Thomas White Global Investing
Green Reports

November 24, 2010

The Green Report


Green Roofs Can Mean Bluer Skies

Green Roofs Can Mean Bluer Skies

Mexico, one of the world’s most polluted cities, is the latest to adapt the green roof concept. The government recently launched a program named “Azoteas Verdes” or “Green Rooftops” with a goal to convert 6,000 hectares of rooftops in the city to gardens by 2030.

 

Once upon a time, the skies of Chicago were black with smoke from factories and filled with sounds of the guns of Al Capone. But today, Chicago has shrugged off that unflattering image. The Windy City is touted to be the greenest in the U.S., thanks to the profusion of green roofs over its buildings.

Green roofs? Contrary to the image of a green-painted roof that jumps to mind, green roofs are those that are covered with plants or other vegetation, resembling a mini-garden. But the benefits of green roofs, also known as ‘living roofs’ or ‘eco-roofs,’ go beyond what meets the eye.

Buildings with green roofs are better insulated. In summer, they absorb and reflect heat while in winter, they retain warmth, cutting energy costs. Typically, around 15% of the heat in a building escapes through the roof, which a green roof can restrict. Further, rooftop gardens play an important role in storm water management, acting as mammoth sponges during rainstorms. They also extend roof life by providing protection from harmful UV rays. But most crucially, green roofs purify the air. According to research by Michigan State University horticulturist Kristin Getter, green roofs can capture 55,000 tons of carbon in an area with one million people. That is equivalent to “removing more than 10,000 mid-sized SUVs or trucks off the road a year,” she says. Also, green roofs lower air temperature by as much as 16 degrees Celsius per unit area.

Though Chicago popularized the concept in the U.S., green roofs were born in Europe. Traditional turf roofs found in many European countries are believed to be the predecessors of the green roof. But its modern avatar originated in Germany when Berlin University researcher Reinhard Bornkamm published his work on green roofs in 1961. Roughly 15 years later, the Landscape Research, Development & Construction Society, which today sets green roof standards and regulations, was founded in Bonn. It did not take long for the concept to catch on in Europe. But it was only in 1998 that green roofs made an appearance in the U.S. when Chicago Mayor Richard Daley brought them to the city.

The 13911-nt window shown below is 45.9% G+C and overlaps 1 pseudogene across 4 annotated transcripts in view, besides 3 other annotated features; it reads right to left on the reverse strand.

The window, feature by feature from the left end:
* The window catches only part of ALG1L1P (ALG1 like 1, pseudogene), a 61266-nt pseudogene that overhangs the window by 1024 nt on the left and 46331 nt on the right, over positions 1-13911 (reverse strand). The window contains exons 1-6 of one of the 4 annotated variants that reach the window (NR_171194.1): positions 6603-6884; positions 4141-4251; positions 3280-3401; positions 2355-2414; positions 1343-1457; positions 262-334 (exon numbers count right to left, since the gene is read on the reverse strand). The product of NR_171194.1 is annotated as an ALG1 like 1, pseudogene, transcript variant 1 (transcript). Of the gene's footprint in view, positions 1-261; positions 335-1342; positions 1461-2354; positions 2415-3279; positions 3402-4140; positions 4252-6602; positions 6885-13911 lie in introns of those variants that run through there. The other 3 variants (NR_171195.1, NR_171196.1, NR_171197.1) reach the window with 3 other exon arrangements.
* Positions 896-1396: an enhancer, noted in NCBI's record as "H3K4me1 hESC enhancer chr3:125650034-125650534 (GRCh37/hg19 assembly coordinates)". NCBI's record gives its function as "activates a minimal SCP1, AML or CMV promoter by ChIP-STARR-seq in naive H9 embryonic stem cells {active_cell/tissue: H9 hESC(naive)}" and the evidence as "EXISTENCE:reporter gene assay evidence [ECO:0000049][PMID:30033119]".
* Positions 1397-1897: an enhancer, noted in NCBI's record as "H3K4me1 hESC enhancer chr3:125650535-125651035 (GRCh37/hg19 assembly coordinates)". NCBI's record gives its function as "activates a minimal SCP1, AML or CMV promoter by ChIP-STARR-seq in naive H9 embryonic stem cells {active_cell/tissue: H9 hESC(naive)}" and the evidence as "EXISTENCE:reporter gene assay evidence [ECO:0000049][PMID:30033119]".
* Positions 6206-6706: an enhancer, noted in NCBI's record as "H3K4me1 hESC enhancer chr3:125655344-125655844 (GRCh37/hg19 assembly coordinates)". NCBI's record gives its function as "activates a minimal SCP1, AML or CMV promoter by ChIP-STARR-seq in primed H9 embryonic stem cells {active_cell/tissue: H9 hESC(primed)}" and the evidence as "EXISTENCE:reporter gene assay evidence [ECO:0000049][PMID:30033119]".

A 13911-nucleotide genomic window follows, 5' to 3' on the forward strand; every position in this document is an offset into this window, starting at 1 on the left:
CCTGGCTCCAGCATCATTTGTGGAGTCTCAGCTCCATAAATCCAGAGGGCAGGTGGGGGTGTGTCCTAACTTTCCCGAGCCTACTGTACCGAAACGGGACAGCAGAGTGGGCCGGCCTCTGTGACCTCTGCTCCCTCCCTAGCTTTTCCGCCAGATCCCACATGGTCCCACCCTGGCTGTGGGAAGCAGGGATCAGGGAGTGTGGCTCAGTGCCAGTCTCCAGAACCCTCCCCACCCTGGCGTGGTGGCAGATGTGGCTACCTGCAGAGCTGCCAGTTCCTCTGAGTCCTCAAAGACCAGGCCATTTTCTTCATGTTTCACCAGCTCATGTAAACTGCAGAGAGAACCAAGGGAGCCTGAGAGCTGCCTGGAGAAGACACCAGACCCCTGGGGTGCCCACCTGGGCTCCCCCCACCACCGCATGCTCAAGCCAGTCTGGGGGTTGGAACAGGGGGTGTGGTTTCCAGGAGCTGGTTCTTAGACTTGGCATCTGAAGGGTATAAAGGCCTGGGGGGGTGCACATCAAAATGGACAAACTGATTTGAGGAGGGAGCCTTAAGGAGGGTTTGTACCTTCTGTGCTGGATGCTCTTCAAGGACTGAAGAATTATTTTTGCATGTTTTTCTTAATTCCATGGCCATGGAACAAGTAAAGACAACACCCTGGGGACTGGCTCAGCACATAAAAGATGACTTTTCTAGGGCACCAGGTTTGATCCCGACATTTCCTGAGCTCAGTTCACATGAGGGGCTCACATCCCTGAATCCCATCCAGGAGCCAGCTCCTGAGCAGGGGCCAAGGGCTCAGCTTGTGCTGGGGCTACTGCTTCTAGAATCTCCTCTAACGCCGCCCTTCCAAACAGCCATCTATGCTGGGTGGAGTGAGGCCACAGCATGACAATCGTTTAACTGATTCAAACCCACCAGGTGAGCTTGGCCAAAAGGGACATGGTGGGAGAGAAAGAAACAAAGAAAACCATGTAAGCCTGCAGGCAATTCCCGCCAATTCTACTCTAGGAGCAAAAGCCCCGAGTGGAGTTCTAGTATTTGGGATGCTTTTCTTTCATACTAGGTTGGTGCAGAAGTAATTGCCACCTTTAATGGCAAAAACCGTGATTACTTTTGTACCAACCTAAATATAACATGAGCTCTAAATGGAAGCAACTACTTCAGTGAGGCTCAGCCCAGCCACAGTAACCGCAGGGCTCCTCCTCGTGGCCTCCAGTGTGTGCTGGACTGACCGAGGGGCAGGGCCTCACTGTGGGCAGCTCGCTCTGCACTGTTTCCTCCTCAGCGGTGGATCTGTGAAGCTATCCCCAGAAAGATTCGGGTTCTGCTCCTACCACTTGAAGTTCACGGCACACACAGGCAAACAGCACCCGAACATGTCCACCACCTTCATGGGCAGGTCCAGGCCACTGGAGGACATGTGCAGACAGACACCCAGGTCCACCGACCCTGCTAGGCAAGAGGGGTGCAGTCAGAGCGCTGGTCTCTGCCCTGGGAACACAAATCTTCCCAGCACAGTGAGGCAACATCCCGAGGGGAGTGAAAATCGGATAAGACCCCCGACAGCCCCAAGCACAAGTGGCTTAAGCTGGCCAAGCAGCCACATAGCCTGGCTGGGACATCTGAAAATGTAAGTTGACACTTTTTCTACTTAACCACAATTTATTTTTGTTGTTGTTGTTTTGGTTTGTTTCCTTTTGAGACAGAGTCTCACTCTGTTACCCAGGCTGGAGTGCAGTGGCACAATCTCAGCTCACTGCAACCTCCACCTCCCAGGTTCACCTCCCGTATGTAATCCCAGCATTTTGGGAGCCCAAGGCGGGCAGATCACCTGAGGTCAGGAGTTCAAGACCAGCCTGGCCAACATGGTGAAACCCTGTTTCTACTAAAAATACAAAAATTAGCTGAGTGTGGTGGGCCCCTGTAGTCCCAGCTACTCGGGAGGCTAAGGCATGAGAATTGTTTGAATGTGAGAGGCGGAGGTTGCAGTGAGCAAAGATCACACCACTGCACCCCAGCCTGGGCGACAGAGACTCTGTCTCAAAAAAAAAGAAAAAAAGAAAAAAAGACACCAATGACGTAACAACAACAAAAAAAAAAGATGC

The size of a green roof can vary from the small turf-covered thatch atop a home to large-scale roofing projects that include vegetable plants, designer gardens, and even trees. There are two kinds of green roofs – intensive and extensive. Intensive roofs are spread across a large space and they are landscaped with a variety of plants and trees, requiring hours of maintenance. Extensive roofs on the other hand are lighter on the upkeep because they are smaller in size and have less vegetation. In another variation, green roof foliage can be either grown on the roof or cultivated elsewhere and then rolled out on the roof like a pre-grown lawn.


The Millennium Park in Chicago has the distinction of being one of the
largest green roofs in the world. The lush area, spread over 24.5 acres,
is set atop an underground car park.

Despite such convenient options, green roofs are not as popular in the U.S. as they are in Europe. This is because, unlike in the U.S., green roofing is a well-supported government endeavor in Europe. In fact, Switzerland, Germany, France, and now Copenhagen have all made it mandatory for roofs with certain specifications to be converted to green roofs. In the U.S., Chicago provides monetary assistance to promote green roofs. Incidentally, Toronto was the first city in North America to adopt green roof legislation in 2009.

Costs have been the major deterrent to the proliferation of green roofs. They cost at least 10% more than traditional roofs. Getter and her team have found that the initial cost incurred on a 21,000 square feet green roof is approximately $464,000 while laying a normal roof costs just $335,000. “There’s no argument that painting a roof white is cheaper than installing a green roof,” emphasizes Chris Brunner, co-founder of New York Green Roofs. Yet, in the long run, the green roof can potentially save around $200,000 through deflated energy bills and efficient storm water management. What’s more, green roofs add oxygen into the air.

Green roofs cannot be an alternative for forest cover. But what they can do is act as mini ‘carbon sinks,’ absorbing ambient greenhouse gas and bringing down global temperatures. Rooftops make up a large amount of area in cities and utilizing this space would be an invaluable carbon management strategy. If green roofs continue to proliferate, it won’t be long before the world becomes green, not with envy, but with pride.

Image Credit: Erik Christensen at Wikipedia under a Creative Commons license

 

 

 


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